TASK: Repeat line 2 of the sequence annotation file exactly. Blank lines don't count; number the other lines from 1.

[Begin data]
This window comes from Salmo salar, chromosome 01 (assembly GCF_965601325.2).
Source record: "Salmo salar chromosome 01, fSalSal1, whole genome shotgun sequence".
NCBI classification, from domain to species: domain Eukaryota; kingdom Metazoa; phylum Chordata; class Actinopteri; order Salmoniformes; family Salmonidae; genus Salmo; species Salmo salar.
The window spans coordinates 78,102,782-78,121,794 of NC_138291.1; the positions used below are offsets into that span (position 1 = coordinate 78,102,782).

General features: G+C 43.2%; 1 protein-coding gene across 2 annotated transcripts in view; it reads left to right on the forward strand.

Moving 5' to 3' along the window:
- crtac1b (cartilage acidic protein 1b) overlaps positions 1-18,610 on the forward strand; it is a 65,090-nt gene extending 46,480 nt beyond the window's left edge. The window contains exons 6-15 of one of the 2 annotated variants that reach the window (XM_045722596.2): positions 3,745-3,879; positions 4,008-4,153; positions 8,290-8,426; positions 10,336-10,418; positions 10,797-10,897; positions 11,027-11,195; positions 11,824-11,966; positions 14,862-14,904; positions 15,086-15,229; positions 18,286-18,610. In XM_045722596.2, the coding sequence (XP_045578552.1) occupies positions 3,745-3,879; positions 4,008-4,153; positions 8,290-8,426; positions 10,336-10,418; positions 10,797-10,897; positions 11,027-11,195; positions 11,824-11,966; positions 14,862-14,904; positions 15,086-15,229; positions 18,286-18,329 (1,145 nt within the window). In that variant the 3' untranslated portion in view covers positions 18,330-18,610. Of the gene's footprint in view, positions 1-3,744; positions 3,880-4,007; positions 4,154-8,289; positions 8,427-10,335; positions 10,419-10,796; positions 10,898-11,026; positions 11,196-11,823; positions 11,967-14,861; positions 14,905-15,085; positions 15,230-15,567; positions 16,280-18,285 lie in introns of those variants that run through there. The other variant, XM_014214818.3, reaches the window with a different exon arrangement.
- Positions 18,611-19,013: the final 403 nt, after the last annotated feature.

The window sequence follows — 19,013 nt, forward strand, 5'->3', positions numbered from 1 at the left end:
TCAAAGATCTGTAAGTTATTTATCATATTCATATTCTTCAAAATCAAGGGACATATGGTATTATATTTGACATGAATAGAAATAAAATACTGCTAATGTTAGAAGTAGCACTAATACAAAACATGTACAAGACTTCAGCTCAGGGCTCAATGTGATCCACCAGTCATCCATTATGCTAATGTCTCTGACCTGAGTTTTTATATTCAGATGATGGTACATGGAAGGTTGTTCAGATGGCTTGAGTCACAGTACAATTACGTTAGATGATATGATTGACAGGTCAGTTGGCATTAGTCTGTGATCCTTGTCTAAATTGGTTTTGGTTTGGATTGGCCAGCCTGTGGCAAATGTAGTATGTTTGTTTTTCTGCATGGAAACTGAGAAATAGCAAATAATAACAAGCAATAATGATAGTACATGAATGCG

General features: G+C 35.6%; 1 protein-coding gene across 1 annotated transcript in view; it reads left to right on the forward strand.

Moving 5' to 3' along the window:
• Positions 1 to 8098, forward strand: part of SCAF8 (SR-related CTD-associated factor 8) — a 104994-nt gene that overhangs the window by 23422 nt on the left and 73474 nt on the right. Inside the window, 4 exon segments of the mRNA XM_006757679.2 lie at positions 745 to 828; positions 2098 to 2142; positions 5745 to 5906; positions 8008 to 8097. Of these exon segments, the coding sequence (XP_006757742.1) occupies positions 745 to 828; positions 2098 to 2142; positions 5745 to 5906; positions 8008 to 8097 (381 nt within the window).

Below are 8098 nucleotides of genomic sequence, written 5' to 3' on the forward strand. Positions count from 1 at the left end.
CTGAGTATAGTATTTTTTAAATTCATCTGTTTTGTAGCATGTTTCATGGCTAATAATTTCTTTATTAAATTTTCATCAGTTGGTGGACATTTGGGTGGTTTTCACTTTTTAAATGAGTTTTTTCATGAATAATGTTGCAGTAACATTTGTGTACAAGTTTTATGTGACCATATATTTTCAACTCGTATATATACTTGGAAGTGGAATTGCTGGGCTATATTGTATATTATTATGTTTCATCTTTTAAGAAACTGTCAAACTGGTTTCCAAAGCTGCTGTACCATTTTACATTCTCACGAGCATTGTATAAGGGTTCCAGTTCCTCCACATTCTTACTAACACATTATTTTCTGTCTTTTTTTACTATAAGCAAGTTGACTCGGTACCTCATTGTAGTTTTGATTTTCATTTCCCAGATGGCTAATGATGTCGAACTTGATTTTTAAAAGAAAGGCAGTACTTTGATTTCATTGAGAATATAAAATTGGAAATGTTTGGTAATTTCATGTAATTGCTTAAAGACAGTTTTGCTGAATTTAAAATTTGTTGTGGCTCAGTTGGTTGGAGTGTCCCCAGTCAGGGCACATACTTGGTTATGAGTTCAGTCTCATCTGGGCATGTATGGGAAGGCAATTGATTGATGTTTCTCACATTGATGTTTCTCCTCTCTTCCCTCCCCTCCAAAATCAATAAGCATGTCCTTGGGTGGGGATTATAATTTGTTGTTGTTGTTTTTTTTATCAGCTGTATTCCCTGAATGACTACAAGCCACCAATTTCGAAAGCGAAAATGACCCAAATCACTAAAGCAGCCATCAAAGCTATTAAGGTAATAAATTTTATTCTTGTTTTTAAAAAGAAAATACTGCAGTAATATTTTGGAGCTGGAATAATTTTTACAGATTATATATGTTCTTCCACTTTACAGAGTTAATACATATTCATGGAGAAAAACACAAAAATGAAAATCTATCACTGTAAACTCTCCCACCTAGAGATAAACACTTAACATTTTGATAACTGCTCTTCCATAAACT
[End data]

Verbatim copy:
Source record: "Salmo salar chromosome 01, fSalSal1, whole genome shotgun sequence".